The title of the Billy Joel song was clearly not referring to marketing; but both in love and marketing, good relationships need to include a strong measure of trust.

Trust develops and is earned over time. People find it easier to engage with the brands they trust, and we don’t have to look too far for examples of when trust has been lost, and companies have lost customers.

One of the most publicised of these was the Facebook – Cambridge Analytica scandal. At the time, the Guardian indicated that Facebook had lost 3 million European subscribers and as a consequence their shares fell by 19%. Some Facebook users had lost trust in the company due to security concerns about their personal information.

Marc Benioff the Salesforce founding CEO has stressed that his company’s main driver is trust created for all stakeholders. He urges ethical and humane use of technology from all companies. Benioff has criticised Facebook openly as ‘the new cigarettes,’ and   calling for them to be regulated.

Values and Value

Trust created for customers is closely linked with company values and the value it creates. If your company effectively communicates not only its value proposition, but also its values, this gives the customer the choice to align with you and a strong relationship can be formed.  This is especially true in the services sector but is true for most sectors. Something as basic as strong customer focus can ensure that customers will keep coming back to your business.

Despite the importance of trust, many companies still choose to focus on invasive forms of promotion. They will often interrupt prospective customers to flaunt features and offer discounts. Off course throwing the net wide and bringing small percentages over the line may bring its rewards in certain sectors, but I believe it can be done better.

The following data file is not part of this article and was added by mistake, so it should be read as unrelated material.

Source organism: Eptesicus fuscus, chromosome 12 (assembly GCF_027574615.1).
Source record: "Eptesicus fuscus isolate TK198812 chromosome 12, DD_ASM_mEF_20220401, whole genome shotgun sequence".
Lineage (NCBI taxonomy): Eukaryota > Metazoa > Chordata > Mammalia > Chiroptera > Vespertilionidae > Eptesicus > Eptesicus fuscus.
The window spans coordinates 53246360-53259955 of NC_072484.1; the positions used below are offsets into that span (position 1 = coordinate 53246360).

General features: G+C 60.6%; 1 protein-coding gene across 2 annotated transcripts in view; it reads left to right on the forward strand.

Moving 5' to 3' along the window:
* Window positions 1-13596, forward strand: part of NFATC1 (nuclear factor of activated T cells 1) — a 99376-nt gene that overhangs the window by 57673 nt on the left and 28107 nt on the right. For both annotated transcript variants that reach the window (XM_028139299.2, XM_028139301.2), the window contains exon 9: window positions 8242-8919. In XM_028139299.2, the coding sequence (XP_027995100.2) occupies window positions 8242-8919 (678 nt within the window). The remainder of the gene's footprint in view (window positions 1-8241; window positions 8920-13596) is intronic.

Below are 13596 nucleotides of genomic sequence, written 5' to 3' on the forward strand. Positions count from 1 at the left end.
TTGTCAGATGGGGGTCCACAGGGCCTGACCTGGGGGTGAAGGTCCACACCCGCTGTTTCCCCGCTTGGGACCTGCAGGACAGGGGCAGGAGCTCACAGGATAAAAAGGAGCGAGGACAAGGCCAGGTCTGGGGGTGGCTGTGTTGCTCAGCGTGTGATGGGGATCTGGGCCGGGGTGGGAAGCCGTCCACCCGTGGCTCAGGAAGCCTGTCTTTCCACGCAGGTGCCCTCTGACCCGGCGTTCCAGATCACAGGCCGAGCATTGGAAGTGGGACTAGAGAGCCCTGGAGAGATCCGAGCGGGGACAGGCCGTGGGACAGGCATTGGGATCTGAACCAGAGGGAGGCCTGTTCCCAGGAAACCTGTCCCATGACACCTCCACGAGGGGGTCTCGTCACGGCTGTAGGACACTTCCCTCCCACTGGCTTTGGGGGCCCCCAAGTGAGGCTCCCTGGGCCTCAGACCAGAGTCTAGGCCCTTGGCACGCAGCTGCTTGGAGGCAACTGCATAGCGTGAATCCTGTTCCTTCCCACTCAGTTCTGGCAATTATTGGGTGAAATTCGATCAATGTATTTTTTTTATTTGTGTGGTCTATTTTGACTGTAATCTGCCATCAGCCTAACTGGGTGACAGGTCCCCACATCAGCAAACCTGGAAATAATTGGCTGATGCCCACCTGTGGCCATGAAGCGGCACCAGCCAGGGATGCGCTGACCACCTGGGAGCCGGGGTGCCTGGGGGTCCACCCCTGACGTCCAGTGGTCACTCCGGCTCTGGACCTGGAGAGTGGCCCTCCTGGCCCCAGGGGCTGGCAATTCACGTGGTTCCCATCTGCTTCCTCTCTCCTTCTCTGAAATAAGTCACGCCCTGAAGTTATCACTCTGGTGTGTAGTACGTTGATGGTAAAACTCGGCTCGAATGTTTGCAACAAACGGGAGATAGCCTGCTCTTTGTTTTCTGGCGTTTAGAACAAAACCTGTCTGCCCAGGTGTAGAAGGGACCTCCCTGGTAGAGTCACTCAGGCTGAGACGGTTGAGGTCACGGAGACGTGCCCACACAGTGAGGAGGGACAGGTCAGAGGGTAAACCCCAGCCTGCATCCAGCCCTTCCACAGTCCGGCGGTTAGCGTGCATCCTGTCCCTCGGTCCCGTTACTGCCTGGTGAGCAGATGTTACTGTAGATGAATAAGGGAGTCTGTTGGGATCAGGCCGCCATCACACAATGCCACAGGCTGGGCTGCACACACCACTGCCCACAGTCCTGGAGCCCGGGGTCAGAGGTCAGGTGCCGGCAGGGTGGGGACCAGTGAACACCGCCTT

By way of example, I’ve recently been added to a Solar power provider’s calling list. Like most people, I don’t appreciate a barrage of unsolicited calls, but what I least appreciate is the fact that despite my request to remove me from their list, they keep phoning. Although their product may be very good and may align with my needs, I don’t trust them and will never purchase from them; and I do tell others about my experience!

It’s about substance

In a world where the customer is more informed than ever before and where information about similar products or offerings is readily available, why would you only focus on features? Rather, add value and create the trust that will make customers stay with you for a long time and bring others along with them.

  • Choose marketing strategies and tools that do not detract from your offering and allow you to build relationships
  • Use one of the many excellent digital tools to get your message to the right people
  • When you do show up, make sure the message you bring is not only of promotion, but also looks to build relationships
  • Give customers the opportunity to align with you
  • Make sure your content reflects your substance and isn’t just about securing a sale there and then

Consider this quote from an article by Colin Greenwood (Wolf Olins), recently published by CIM. 

If we start to blur the lines between marketing, brand, product and customer experience, and focus purely on the meaning we create-as well as the lasting impression we leave-suddenly we’re swimming with the tide.

It gets down to this

It’s not about awareness at all costs. It’s not only about features and interruption. It’s about being accessible, but it’s also about what customers find when they find you. Make sure they find a company and people with the values that bring them value.

A company they can trust.